Satellite phones are easily found at some electronics and phone stores. They’re also available on Amazon. If you have more than a couple of satellite phones, you may want to distribute them to key employees or employees who live in areas where you have many employees.

Fourth, remember that SMS text messages will frequently go through even when cell sites are generally unavailable for voice communications. Remind your employees of this. Make sure they know to check for such messages periodically.

Finally, determine a meeting point for a critical subset of employees that will be necessary to help the business recover. This needs to be somewhere protected from expected disasters, high enough not to flood, strongly built to resist wind, and away from local disasters such as volcanoes. Then, make sure that someone from senior management goes there to meet your employees when they arrive.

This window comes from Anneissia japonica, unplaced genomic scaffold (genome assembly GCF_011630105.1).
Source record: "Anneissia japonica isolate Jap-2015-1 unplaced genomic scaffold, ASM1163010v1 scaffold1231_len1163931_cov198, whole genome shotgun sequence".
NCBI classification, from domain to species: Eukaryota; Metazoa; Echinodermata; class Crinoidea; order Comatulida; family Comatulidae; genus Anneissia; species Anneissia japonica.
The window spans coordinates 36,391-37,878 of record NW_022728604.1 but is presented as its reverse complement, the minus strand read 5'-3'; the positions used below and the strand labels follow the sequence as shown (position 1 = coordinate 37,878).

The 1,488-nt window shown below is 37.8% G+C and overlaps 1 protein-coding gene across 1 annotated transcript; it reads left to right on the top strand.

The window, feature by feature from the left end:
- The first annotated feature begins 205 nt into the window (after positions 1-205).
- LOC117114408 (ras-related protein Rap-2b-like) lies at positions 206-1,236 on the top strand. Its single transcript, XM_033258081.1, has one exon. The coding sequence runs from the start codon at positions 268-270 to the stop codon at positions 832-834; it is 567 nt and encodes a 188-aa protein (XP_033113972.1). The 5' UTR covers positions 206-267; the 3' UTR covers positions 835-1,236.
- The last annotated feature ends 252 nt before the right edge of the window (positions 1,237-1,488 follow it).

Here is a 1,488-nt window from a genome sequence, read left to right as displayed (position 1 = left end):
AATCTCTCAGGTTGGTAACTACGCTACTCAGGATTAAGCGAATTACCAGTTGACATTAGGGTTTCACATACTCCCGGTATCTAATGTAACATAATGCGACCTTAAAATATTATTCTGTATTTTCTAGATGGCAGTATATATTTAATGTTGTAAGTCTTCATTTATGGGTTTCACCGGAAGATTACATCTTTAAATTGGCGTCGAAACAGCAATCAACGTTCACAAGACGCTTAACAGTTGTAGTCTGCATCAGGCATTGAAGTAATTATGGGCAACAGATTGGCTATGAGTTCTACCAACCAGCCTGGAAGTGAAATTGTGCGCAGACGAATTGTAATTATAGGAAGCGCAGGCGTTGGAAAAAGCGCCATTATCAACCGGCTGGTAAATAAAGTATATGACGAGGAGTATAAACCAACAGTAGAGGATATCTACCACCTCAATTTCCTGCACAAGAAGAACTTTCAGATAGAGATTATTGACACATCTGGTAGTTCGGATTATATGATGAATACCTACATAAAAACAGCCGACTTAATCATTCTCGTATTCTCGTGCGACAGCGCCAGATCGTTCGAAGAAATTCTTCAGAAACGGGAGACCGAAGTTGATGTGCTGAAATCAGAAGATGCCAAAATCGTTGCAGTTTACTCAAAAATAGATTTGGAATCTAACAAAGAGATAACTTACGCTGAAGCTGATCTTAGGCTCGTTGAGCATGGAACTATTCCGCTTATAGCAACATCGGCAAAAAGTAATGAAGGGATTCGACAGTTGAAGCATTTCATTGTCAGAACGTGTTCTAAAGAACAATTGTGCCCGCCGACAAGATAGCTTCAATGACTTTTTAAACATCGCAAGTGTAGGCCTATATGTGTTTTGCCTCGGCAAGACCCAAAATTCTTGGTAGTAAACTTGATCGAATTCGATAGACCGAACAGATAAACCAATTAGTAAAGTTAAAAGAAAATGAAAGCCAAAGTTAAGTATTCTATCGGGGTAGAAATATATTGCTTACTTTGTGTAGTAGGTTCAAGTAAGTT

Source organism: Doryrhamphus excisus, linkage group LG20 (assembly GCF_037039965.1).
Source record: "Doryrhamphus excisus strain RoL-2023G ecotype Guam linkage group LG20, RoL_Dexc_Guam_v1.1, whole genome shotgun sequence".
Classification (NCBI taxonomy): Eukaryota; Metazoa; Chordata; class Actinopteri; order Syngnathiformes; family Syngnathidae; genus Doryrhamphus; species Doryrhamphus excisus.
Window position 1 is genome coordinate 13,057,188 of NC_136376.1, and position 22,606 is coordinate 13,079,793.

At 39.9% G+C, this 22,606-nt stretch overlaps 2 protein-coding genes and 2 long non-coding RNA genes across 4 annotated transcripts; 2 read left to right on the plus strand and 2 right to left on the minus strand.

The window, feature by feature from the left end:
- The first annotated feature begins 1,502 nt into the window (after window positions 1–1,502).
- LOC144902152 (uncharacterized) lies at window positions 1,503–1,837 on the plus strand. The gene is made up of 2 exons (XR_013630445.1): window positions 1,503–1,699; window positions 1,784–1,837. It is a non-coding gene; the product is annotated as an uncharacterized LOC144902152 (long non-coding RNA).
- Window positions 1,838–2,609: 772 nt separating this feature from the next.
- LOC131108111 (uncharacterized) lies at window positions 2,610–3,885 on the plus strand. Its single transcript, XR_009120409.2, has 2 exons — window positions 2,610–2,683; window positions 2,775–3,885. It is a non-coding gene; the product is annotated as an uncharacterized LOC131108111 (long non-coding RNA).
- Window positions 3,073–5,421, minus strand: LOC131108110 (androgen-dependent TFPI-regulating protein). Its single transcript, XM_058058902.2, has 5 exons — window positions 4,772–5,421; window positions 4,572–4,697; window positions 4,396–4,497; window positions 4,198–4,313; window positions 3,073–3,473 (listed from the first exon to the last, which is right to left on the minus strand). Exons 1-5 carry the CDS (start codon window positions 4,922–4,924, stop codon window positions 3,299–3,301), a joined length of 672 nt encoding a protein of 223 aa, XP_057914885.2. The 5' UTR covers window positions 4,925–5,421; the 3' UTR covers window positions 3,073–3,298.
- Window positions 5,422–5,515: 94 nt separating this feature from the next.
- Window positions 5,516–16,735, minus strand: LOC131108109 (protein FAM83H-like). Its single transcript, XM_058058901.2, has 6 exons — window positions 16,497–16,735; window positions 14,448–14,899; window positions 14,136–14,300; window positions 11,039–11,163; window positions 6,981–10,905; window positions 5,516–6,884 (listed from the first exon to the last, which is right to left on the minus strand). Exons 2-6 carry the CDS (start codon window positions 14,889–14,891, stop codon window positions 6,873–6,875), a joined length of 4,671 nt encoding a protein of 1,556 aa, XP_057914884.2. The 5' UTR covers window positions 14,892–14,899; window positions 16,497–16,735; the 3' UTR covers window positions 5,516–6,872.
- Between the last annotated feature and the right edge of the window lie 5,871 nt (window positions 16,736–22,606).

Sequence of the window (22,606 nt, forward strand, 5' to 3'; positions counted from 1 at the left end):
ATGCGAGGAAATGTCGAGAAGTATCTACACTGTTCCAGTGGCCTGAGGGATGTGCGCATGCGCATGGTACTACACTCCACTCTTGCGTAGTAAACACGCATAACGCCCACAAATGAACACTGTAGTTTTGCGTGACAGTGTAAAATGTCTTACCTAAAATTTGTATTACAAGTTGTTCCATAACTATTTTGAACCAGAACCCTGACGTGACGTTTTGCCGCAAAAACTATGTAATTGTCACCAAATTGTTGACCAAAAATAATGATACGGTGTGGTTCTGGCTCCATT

Once all that’s done. Write down a plan to be passed to everyone involved and then send it by multiple means such as email, internal mail notices and U.S. Mail.

Once you’ve completed all that, assuming that the hurricane hasn’t already arrived, practice your plan to make sure it works and then fix what didn’t if you have time. Having a plan won’t ensure that your company survives a major disaster, but not having one will help ensure that it won’t. 

Wayne Rash

Wayne Rash

Wayne Rash is a freelance writer and editor with a 35 year history covering technology. He’s a frequent speaker on business, technology issues and enterprise computing. He covers Washington and...